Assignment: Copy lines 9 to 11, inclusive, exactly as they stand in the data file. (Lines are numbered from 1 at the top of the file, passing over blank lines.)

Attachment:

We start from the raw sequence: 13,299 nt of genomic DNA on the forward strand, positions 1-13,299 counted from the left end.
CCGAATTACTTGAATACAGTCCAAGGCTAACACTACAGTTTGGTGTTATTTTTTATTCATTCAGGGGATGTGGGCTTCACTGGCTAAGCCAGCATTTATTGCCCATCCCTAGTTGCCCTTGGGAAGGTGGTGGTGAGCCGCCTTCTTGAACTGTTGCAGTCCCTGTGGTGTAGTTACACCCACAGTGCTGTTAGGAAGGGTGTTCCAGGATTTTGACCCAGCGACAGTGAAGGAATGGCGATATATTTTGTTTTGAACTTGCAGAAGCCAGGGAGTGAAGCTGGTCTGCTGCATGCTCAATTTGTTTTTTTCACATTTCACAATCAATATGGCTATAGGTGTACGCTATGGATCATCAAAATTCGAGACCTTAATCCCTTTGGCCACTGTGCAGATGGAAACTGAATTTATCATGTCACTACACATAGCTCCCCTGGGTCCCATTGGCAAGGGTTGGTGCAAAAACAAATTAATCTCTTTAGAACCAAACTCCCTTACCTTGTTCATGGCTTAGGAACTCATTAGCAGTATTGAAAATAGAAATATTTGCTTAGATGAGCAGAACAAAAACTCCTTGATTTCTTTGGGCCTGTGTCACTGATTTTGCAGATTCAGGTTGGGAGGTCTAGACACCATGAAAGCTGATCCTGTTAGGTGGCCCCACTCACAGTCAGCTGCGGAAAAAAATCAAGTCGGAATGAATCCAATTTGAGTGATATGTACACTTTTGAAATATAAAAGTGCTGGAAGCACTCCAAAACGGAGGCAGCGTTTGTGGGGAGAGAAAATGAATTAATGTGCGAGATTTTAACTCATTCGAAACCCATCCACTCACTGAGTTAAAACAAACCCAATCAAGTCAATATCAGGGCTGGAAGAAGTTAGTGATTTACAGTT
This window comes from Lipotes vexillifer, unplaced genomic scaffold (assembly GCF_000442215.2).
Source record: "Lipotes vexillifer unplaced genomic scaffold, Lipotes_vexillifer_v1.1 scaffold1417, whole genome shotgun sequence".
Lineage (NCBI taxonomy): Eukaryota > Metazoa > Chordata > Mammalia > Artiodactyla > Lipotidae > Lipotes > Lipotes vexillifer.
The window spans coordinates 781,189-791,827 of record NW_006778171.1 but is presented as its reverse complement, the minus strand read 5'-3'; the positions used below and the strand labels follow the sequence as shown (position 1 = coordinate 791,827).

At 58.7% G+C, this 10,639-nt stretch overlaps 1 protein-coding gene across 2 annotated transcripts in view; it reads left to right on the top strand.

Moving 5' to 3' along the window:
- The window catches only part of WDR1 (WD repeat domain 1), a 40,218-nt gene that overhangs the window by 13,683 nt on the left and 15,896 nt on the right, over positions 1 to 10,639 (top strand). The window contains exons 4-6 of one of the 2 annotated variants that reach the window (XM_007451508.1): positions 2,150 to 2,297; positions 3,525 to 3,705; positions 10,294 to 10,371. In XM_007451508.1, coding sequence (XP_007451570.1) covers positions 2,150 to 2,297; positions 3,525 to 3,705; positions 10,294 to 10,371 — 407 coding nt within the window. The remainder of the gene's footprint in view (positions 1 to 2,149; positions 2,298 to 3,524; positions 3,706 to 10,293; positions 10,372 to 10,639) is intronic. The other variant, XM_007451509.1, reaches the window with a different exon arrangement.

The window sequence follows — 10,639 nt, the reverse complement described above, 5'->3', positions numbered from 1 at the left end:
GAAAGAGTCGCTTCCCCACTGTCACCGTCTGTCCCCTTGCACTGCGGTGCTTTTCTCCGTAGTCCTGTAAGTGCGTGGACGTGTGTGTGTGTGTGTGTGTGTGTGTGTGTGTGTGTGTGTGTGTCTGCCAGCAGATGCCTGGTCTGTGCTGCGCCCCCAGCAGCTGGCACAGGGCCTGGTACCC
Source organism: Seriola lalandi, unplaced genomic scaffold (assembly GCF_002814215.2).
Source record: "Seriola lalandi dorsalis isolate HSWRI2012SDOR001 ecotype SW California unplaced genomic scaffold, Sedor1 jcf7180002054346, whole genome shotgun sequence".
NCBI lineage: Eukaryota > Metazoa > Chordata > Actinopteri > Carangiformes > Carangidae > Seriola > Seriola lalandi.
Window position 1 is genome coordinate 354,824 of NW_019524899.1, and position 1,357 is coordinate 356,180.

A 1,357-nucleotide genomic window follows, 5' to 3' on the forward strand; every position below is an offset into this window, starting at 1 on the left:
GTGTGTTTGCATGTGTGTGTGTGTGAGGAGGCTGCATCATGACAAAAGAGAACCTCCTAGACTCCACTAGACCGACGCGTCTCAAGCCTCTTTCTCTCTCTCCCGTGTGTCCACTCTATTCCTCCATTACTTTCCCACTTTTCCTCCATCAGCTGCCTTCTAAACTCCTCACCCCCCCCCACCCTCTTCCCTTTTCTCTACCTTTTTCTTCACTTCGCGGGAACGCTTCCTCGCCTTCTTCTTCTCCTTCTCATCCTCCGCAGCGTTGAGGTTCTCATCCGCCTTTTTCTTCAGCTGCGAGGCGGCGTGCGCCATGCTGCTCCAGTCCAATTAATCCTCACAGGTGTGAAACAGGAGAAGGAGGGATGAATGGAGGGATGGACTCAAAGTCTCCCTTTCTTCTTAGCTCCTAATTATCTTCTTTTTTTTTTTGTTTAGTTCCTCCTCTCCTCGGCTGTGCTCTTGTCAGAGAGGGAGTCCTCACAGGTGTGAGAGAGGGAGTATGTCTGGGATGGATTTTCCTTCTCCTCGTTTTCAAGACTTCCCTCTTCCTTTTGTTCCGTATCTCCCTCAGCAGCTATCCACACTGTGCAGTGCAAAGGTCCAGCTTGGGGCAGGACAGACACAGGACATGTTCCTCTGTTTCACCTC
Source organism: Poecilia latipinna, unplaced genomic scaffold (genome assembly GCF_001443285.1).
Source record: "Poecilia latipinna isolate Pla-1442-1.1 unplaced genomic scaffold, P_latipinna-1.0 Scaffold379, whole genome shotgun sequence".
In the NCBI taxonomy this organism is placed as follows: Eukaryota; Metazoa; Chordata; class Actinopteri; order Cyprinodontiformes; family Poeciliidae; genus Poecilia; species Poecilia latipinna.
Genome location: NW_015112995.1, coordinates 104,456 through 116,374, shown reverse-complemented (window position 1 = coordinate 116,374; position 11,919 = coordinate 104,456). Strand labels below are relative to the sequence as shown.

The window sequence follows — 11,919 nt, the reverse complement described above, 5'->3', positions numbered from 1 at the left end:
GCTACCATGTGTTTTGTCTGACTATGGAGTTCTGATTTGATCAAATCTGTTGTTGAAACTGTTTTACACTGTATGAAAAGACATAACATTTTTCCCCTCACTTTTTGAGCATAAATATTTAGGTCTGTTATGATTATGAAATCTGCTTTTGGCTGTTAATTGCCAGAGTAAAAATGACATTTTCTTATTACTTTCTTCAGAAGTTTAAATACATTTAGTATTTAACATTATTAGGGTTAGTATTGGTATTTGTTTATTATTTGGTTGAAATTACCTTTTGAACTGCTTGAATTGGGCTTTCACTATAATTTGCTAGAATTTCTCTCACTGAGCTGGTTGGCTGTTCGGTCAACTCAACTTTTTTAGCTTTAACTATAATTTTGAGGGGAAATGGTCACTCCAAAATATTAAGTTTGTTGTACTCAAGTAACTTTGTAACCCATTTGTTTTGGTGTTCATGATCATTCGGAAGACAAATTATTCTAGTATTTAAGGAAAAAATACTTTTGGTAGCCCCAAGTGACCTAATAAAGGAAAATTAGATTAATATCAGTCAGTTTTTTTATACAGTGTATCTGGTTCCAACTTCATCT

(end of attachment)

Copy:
- The window catches only part of WDR1 (WD repeat domain 1), a 40,218-nt gene that overhangs the window by 13,683 nt on the left and 15,896 nt on the right, over positions 1 to 10,639 (top strand). The window contains exons 4-6 of one of the 2 annotated variants that reach the window (XM_007451508.1): positions 2,150 to 2,297; positions 3,525 to 3,705; positions 10,294 to 10,371. In XM_007451508.1, coding sequence (XP_007451570.1) covers positions 2,150 to 2,297; positions 3,525 to 3,705; positions 10,294 to 10,371 — 407 coding nt within the window. The remainder of the gene's footprint in view (positions 1 to 2,149; positions 2,298 to 3,524; positions 3,706 to 10,293; positions 10,372 to 10,639) is intronic. The other variant, XM_007451509.1, reaches the window with a different exon arrangement.

The window sequence follows — 10,639 nt, the reverse complement described above, 5'->3', positions numbered from 1 at the left end:
GAAAGAGTCGCTTCCCCACTGTCACCGTCTGTCCCCTTGCACTGCGGTGCTTTTCTCCGTAGTCCTGTAAGTGCGTGGACGTGTGTGTGTGTGTGTGTGTGTGTGTGTGTGTGTGTGTGTGTGTCTGCCAGCAGATGCCTGGTCTGTGCTGCGCCCCCAGCAGCTGGCACAGGGCCTGGTACCC